Gee, do you think they are trying to attract some capital?
Iceland’s central bank unexpectedly raised the benchmark interest rate to 18 percent, the highest in at least seven years, after the island reached an aid agreement with the International Monetary Fund.
Policy makers raised the key rate by 6 percentage points, the Reykjavik-based bank said in a statement on its Web site today, taking the rate to the highest since the bank began targeting inflation in 2001. It will publish the reasons for today’s move at 11 a.m. local time.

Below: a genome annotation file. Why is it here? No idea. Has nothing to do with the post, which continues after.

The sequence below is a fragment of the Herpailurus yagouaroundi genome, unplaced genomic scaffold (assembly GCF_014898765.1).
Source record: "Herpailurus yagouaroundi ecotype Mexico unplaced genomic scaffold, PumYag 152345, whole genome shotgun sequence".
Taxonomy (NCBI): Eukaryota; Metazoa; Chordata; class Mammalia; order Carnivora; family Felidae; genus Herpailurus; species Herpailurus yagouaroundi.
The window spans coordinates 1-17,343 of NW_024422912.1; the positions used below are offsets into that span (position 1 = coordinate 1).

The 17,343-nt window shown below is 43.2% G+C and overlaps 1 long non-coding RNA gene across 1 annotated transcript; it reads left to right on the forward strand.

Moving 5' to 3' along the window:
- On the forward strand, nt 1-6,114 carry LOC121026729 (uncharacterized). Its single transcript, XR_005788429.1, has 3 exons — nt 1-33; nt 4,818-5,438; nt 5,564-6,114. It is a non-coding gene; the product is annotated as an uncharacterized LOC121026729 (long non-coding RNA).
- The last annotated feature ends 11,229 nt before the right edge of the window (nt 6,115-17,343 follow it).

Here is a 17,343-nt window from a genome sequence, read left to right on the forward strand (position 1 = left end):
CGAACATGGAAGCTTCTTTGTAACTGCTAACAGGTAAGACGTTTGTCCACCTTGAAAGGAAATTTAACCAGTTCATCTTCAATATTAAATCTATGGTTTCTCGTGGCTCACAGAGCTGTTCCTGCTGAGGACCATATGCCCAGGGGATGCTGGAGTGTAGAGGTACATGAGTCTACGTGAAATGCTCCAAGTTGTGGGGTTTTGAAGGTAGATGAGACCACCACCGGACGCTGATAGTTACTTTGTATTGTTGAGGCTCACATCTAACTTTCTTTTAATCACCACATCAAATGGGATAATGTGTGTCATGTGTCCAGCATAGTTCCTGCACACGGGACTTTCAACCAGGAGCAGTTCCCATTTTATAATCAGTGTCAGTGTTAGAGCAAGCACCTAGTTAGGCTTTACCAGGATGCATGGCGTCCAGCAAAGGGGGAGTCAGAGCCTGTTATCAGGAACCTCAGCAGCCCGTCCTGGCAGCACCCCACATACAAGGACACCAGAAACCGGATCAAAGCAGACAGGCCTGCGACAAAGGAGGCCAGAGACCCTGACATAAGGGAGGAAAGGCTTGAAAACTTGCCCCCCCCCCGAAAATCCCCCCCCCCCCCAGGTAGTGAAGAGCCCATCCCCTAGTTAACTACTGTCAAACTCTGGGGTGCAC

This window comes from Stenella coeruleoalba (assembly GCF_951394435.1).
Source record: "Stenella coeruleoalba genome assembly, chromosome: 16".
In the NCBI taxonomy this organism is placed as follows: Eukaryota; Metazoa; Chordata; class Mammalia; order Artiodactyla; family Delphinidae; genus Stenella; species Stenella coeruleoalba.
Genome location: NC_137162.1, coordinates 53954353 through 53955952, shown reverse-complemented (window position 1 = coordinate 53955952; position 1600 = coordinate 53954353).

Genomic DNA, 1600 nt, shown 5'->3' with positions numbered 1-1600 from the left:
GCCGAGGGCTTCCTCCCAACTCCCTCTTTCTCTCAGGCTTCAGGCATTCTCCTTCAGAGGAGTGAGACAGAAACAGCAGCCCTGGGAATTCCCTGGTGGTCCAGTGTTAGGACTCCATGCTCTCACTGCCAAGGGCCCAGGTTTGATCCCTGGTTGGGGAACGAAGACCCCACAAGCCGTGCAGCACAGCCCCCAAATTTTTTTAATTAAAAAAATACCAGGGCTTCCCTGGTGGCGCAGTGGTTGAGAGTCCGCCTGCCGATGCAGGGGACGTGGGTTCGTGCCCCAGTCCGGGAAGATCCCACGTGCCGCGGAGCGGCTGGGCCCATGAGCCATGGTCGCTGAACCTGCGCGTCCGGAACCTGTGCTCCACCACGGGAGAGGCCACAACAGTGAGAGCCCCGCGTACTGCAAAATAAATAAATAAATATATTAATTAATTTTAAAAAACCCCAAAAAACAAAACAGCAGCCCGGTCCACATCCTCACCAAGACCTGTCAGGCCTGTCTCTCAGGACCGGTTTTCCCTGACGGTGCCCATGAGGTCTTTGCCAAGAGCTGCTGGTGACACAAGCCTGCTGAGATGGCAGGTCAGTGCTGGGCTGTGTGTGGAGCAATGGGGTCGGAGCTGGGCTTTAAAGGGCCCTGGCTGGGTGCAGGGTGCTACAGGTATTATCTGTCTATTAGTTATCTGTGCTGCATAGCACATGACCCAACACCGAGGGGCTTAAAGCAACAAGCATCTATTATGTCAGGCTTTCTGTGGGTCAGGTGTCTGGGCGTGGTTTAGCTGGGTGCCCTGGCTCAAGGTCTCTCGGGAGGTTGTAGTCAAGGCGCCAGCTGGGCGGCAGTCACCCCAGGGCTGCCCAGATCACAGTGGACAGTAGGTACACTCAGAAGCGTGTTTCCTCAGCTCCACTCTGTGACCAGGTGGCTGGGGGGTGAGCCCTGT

The central bank is raising rates as Iceland, the first western nation to seek aid from the IMF since the U.K. in 1976, faces a prolonged contraction, coupled with possible hyperinflation and rising joblessness. The economy will shrink as much as 10 percent next year, the IMF forecasts. Iceland will receive about $2.1 billion in aid from the Washington-based fund, according to a deal struck on Oct. 24.
The US Fed starts a two day meeting today . . .
Iceland Central Bank Raises Key Interest Rate to 18%
Tasneem Brogger and Helga Kristen Einarsdottir
Bloomberg, Oct. 28 2008